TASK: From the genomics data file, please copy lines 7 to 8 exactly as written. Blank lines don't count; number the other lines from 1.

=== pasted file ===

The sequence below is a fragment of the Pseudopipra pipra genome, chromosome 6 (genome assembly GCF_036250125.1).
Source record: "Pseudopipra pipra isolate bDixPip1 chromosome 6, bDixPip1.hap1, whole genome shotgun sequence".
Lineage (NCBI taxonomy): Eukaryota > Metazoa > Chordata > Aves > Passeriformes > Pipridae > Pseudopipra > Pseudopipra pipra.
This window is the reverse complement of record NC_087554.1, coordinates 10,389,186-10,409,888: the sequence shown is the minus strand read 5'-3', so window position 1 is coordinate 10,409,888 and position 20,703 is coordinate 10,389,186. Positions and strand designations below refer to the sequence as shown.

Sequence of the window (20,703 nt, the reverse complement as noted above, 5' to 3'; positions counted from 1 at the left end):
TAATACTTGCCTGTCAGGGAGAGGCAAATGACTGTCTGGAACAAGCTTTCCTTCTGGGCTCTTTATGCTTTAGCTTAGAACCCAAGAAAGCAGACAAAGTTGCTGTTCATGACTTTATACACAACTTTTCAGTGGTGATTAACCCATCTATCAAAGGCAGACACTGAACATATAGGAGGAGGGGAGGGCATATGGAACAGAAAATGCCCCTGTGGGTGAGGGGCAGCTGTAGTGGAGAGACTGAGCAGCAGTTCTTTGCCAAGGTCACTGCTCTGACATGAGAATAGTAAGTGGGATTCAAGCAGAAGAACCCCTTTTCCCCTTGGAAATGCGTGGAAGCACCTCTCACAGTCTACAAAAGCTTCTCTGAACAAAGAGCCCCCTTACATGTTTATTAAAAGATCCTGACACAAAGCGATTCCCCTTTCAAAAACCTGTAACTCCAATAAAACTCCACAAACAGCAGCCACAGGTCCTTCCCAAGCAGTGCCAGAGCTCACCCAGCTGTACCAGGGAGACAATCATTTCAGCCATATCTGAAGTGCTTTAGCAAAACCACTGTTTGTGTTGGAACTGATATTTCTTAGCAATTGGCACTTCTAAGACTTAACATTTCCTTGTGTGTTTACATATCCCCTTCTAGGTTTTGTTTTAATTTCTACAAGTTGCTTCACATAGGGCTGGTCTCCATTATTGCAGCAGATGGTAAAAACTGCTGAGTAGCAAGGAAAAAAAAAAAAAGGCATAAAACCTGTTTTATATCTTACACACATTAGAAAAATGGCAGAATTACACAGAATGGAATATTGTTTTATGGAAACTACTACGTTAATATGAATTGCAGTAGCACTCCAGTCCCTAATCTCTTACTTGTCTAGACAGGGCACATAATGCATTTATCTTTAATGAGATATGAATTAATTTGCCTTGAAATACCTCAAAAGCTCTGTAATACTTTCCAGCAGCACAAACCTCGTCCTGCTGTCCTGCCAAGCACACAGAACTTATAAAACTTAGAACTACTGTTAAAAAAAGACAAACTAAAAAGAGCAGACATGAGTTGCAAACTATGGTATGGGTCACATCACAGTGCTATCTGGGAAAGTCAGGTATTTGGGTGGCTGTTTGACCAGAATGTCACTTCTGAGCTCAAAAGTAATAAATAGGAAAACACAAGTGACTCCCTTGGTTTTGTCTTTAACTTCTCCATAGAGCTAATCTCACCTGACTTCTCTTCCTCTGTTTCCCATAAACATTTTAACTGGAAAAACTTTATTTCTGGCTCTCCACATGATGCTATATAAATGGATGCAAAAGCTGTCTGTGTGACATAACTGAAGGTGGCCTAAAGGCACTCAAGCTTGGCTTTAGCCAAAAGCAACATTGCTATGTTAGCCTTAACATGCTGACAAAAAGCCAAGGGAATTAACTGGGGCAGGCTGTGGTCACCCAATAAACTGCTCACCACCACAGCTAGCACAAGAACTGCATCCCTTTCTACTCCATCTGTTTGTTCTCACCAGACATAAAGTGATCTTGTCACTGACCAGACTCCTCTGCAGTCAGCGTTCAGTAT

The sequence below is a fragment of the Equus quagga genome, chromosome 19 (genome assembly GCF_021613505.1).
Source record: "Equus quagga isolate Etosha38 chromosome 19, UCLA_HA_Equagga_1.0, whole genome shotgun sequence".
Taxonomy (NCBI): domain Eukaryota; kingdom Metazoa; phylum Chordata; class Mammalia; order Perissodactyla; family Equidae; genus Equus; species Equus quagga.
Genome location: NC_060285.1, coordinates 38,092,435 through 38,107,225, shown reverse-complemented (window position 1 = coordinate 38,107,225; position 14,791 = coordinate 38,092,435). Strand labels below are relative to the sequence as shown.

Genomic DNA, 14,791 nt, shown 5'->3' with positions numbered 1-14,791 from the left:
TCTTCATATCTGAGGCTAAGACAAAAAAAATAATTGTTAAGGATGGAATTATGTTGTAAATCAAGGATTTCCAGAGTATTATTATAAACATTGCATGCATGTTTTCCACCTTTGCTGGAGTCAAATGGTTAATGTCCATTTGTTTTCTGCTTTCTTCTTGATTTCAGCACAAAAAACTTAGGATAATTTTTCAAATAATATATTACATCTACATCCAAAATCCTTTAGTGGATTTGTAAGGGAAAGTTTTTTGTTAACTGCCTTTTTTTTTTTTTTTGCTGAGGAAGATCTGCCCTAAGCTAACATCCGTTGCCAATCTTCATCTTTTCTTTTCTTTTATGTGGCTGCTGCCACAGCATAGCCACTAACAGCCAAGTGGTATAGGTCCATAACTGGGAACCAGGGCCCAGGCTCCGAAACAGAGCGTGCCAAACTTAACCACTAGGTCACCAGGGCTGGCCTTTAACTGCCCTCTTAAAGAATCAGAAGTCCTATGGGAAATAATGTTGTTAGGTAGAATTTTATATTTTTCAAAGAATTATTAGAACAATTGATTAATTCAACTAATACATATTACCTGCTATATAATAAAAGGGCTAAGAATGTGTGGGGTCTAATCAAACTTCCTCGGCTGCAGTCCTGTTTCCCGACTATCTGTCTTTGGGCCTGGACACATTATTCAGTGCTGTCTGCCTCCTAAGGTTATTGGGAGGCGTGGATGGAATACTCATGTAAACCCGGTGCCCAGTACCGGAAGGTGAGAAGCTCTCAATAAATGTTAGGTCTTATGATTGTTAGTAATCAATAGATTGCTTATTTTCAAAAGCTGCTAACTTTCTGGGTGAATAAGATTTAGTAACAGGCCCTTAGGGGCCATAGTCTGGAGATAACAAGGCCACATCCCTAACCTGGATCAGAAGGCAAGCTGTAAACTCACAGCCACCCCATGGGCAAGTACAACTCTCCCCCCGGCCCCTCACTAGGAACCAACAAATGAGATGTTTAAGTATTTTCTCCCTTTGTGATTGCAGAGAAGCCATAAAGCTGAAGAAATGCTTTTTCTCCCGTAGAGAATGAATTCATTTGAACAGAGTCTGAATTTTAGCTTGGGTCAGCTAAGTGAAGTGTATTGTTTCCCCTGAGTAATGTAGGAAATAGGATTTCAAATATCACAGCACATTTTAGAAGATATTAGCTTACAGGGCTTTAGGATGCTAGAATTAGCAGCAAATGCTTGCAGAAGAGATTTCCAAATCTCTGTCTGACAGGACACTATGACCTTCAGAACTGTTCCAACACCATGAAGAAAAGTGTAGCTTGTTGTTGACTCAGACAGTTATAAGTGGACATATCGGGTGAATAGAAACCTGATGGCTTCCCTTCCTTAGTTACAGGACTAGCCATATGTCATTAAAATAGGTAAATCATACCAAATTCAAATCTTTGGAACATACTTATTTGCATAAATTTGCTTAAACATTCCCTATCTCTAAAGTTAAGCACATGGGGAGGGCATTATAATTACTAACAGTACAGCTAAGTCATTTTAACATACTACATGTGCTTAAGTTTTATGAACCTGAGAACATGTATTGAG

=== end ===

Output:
The sequence below is a fragment of the Equus quagga genome, chromosome 19 (genome assembly GCF_021613505.1).
Source record: "Equus quagga isolate Etosha38 chromosome 19, UCLA_HA_Equagga_1.0, whole genome shotgun sequence".